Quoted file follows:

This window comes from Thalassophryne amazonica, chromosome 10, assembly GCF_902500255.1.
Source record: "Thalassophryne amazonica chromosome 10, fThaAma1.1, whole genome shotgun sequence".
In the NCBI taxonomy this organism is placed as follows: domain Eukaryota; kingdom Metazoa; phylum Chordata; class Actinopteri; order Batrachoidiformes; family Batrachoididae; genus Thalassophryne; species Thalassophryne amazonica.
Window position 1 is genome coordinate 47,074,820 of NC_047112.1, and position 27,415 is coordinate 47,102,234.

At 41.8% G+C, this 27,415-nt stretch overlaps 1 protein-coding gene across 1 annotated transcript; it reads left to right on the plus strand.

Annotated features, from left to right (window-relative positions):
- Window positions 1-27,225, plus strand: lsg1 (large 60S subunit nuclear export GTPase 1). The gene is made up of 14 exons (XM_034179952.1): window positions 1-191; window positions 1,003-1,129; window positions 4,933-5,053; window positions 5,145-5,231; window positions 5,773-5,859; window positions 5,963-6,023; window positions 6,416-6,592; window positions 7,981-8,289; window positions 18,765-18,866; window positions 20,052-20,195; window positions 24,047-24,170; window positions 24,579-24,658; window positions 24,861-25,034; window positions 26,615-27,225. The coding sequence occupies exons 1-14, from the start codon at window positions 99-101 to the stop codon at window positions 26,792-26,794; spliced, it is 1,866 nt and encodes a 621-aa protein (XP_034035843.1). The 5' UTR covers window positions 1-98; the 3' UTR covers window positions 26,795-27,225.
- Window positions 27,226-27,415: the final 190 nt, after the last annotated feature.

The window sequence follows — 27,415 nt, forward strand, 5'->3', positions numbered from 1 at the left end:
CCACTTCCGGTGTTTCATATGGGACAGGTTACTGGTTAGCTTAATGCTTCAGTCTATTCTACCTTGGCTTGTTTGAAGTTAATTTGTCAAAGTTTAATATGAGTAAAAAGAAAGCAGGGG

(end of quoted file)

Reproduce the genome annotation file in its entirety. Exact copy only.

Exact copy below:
This window comes from Thalassophryne amazonica, chromosome 10, assembly GCF_902500255.1.
Source record: "Thalassophryne amazonica chromosome 10, fThaAma1.1, whole genome shotgun sequence".
In the NCBI taxonomy this organism is placed as follows: domain Eukaryota; kingdom Metazoa; phylum Chordata; class Actinopteri; order Batrachoidiformes; family Batrachoididae; genus Thalassophryne; species Thalassophryne amazonica.
Window position 1 is genome coordinate 47,074,820 of NC_047112.1, and position 27,415 is coordinate 47,102,234.

At 41.8% G+C, this 27,415-nt stretch overlaps 1 protein-coding gene across 1 annotated transcript; it reads left to right on the plus strand.

Annotated features, from left to right (window-relative positions):
- Window positions 1-27,225, plus strand: lsg1 (large 60S subunit nuclear export GTPase 1). The gene is made up of 14 exons (XM_034179952.1): window positions 1-191; window positions 1,003-1,129; window positions 4,933-5,053; window positions 5,145-5,231; window positions 5,773-5,859; window positions 5,963-6,023; window positions 6,416-6,592; window positions 7,981-8,289; window positions 18,765-18,866; window positions 20,052-20,195; window positions 24,047-24,170; window positions 24,579-24,658; window positions 24,861-25,034; window positions 26,615-27,225. The coding sequence occupies exons 1-14, from the start codon at window positions 99-101 to the stop codon at window positions 26,792-26,794; spliced, it is 1,866 nt and encodes a 621-aa protein (XP_034035843.1). The 5' UTR covers window positions 1-98; the 3' UTR covers window positions 26,795-27,225.
- Window positions 27,226-27,415: the final 190 nt, after the last annotated feature.

The window sequence follows — 27,415 nt, forward strand, 5'->3', positions numbered from 1 at the left end:
CCACTTCCGGTGTTTCATATGGGACAGGTTACTGGTTAGCTTAATGCTTCAGTCTATTCTACCTTGGCTTGTTTGAAGTTAATTTGTCAAAGTTTAATATGAGTAAAAAGAAAGCAGGGG